This is a collection of tales written by two 18th century French women authors, Madame de Villeneuve and Madame Leprince de Beaumont. Both of their versions of "Beauty and the Beast" are included in the volume.
This anthology contains long extracts from fifty early modern texts, including witchcraft pamphlets, letters and other manuscript material, prophetic texts, practical books and petitions, as well as the more widely recognized genres of prose fiction and autobiography. The women writers themselves represent a range of different social, religious and political positions. Texts by male writers are also included to promote "a gendered poetics that rereads men's texts in the weave of women's". The result is a comprehensive introduction to women's writing in the Renaissance that encourages the exploration of the differences between women.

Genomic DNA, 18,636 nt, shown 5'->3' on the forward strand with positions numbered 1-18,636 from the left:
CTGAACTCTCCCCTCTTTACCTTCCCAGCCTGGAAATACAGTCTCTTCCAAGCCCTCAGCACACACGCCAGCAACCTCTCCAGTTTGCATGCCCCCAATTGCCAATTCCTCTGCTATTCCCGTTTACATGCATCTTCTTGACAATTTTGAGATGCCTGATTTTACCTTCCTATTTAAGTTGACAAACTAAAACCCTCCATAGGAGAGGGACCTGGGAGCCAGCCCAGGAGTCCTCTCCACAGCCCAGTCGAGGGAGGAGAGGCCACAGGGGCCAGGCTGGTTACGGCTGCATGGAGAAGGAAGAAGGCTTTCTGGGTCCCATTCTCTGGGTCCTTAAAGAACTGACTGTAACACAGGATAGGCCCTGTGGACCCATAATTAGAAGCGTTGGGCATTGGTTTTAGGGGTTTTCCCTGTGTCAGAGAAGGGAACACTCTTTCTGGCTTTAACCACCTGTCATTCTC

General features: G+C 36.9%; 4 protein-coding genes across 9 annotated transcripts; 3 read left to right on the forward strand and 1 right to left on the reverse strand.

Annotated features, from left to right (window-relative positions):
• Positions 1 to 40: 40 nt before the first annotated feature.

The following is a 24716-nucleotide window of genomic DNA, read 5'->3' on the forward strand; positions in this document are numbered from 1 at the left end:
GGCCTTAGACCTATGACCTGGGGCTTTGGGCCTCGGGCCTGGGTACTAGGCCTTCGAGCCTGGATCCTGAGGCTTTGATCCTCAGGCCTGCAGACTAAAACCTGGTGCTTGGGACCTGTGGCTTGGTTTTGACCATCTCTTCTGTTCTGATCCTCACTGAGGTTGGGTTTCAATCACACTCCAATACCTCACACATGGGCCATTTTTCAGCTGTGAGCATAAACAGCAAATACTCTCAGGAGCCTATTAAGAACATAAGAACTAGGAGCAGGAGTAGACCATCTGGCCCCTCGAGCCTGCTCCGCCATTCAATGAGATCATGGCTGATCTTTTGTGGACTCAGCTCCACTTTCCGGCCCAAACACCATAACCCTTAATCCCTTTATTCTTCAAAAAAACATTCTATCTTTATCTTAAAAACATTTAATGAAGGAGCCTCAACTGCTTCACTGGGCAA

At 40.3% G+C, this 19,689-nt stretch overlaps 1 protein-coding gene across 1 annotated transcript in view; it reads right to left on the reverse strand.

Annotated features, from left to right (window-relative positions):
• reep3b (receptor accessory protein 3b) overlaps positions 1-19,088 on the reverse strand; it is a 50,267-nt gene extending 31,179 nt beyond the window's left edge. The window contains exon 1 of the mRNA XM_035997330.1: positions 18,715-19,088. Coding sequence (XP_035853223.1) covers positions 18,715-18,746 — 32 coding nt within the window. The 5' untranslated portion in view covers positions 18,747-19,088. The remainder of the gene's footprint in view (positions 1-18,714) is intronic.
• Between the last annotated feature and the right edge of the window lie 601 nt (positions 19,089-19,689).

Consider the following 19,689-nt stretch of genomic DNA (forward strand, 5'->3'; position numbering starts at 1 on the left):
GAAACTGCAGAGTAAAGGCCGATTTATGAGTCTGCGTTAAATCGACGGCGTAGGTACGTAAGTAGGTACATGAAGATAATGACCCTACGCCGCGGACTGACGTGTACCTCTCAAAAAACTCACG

Many would find it difficult to name a woman writer in England before Jane Austen, even though women were writing as early as the time of Chaucer. It was during the seventeenth century, however, that women writers ceased to be viewed as odd or remarkable and became accepted as regular and often respected members of the literary world. The enormous commercial and artistic success of Aphra Behn's plays on the London stage of the 1670s and '80s marked the end of the time where only men were literary luminaries. Major Women Writers of Seventeenth-Century Englandbrings together in one volume a rich assortment of writing by the women Behn influenced, as well as those who preceded her. Collected are works by Aphra Behn, Elizabeth Cary, Margaret Cavendish, Anne Finch, Aemelia Lanyer, Katherine Philips, Ester Sowernam, Rachel Speght, and Mary Wroth. The texts included are newly edited and rely on the best manuscripts and editions of the time.